We went inside to check out the snakes and crocodiles. I had to admit—I didn’t like this exhibit much!
We then headed to the Student Welfare Appreciation Group’s exhibit, which was a petting zoo. I was extremely happy because I cannot get enough of animal snuggles!
We also got so see some chickens—but they were very hard to get pictures with. My favourite part was holding the baby rabbit. He was so soft and cute!
We Melbourne DVM students were in our glory with all the animals around! We sure did pick the right profession to be in!
The day was coming to an end and the open house had a great turnout! I got to meet lots of new people and some OzTREKK upper-year students.
Anna, Amanda, Sally and I decided to head back to Melbourne. We were going to take the train back when a fourth-year student overheard our conversation. She so kindly volunteered to drive us back to the city. It is so nice to be a part of a school where all the students are so friendly and help each other out! Rachel drove us home and I thought I would document the steering wheel on the opposite side. (See photo on right.)
Overall, I couldn’t have picked a better school to do my Doctor of Veterinary Medicine! Even though the weather changes a million times a day, I have made the most amazing friends ever! The city is so clean and so multicultural that you can find almost anything you need! I say “almost” because I am missing my Tim Hortons! Ha ha!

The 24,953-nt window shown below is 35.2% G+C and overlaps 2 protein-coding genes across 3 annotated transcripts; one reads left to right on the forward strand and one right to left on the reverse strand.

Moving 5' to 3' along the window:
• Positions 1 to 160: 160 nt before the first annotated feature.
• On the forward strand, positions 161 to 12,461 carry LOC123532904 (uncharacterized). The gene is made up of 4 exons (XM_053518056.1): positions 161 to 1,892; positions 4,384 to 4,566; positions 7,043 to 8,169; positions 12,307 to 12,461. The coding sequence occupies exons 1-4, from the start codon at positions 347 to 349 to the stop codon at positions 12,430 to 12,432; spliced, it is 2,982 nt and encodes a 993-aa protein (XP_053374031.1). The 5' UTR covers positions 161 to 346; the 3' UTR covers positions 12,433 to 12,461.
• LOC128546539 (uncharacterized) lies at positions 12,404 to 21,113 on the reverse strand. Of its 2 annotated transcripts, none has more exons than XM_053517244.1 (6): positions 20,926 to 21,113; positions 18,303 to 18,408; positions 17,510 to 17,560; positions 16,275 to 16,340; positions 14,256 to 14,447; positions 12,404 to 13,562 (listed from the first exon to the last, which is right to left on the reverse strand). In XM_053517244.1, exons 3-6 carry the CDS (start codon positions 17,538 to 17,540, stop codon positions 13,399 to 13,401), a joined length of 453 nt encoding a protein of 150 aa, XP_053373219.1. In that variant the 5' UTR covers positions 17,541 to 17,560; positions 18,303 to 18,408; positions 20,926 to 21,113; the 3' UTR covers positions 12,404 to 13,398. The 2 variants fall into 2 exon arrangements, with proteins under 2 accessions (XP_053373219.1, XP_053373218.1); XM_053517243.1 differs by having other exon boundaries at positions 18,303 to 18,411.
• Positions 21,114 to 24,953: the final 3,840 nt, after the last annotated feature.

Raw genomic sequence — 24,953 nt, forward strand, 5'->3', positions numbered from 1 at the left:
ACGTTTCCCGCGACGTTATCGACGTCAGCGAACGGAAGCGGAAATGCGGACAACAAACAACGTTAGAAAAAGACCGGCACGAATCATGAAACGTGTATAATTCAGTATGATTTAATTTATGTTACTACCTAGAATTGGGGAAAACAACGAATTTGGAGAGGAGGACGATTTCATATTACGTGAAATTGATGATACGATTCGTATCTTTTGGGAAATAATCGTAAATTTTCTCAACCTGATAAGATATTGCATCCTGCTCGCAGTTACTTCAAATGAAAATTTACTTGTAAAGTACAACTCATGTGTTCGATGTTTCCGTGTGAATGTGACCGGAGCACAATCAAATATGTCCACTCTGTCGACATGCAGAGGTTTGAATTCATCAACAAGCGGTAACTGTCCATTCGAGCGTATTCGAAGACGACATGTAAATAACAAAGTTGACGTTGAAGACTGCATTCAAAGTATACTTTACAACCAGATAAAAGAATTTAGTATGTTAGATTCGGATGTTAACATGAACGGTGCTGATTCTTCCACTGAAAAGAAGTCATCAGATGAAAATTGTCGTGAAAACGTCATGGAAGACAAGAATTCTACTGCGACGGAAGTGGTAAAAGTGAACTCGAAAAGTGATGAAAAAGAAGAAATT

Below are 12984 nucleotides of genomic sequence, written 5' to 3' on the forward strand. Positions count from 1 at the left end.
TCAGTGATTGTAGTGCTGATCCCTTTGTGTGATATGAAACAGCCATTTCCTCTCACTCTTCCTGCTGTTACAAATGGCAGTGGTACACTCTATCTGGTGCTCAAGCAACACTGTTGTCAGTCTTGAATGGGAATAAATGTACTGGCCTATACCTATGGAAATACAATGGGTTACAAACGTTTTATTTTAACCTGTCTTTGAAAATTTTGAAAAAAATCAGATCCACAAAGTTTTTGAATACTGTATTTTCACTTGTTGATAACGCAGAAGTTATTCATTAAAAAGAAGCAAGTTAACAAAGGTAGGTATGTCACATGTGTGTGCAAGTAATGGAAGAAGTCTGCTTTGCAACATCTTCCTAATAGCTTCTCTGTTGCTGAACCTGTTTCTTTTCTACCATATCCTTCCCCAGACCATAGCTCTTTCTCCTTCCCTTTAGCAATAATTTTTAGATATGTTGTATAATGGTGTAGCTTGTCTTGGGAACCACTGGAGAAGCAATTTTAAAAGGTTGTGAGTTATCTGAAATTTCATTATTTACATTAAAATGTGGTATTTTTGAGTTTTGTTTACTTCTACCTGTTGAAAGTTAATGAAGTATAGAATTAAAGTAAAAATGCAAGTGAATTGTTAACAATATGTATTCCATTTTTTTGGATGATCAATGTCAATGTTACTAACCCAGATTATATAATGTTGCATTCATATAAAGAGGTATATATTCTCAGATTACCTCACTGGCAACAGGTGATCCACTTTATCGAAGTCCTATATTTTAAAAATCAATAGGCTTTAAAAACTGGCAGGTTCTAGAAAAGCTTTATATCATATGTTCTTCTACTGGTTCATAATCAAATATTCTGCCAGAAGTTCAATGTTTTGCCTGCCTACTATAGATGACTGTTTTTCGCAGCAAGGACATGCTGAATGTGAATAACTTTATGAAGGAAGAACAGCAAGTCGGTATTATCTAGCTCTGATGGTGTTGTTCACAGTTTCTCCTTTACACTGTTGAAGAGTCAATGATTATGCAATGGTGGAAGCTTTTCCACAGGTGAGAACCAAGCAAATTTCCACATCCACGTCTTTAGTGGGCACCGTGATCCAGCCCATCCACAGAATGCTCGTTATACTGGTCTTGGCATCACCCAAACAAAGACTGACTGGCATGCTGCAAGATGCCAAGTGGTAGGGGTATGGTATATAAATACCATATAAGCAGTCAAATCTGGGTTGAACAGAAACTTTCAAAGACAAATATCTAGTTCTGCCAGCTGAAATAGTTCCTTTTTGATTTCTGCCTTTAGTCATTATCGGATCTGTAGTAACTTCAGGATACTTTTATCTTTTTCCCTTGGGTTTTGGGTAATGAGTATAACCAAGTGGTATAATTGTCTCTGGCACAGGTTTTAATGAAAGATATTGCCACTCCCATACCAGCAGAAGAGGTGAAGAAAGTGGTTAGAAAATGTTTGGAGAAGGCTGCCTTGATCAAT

OzTREKK prepared me for everything I needed to adapt to my new home in Melbourne. I am so thankful for their company and all of their hard work helping me along the way. I would be pleased to help anyone interested in applying to the Melbourne DVM! You can ask OzTREKK Admissions Officer Rachel Brady or anyone else at OzTREKK for my email address if you have any questions about the program, the city, or how I am coping living so far away from home!
OzTREKK Student DVM year 1, from Wasaga Beach, Ontario
About the University of Melbourne’s Doctor of Veterinary Medicine (DVM) program
Program title: Doctor of Veterinary Medicine (DVM)
Location: Melbourne, Victoria
Semester intake: Late February/early March 2015
Program duration: 4 years
Application deadline: December 20, 2014. It is strongly recommended that students apply at least three months prior to the program start date.
Eligible applicants must have completed
- an undergraduate science degree (minimum three-year degree with majors in Agriculture, Animal Science, Biochemistry, Biomedicine, Physiology or Zoology); and
- prerequisite subjects including at least one semester of study in each of cell biology or general biology, and biochemistry.
Selection into the University of Melbourne’s Doctor of Veterinary Medicine (DVM) program will be primarily based on academic achievement. Selection will be based on results (grades) obtained in your final year undergraduate science subjects as well as your second last year (penultimate) undergraduate science subjects, weighted 75:25 toward the final year subjects. Applicants with a 75% average or above should apply.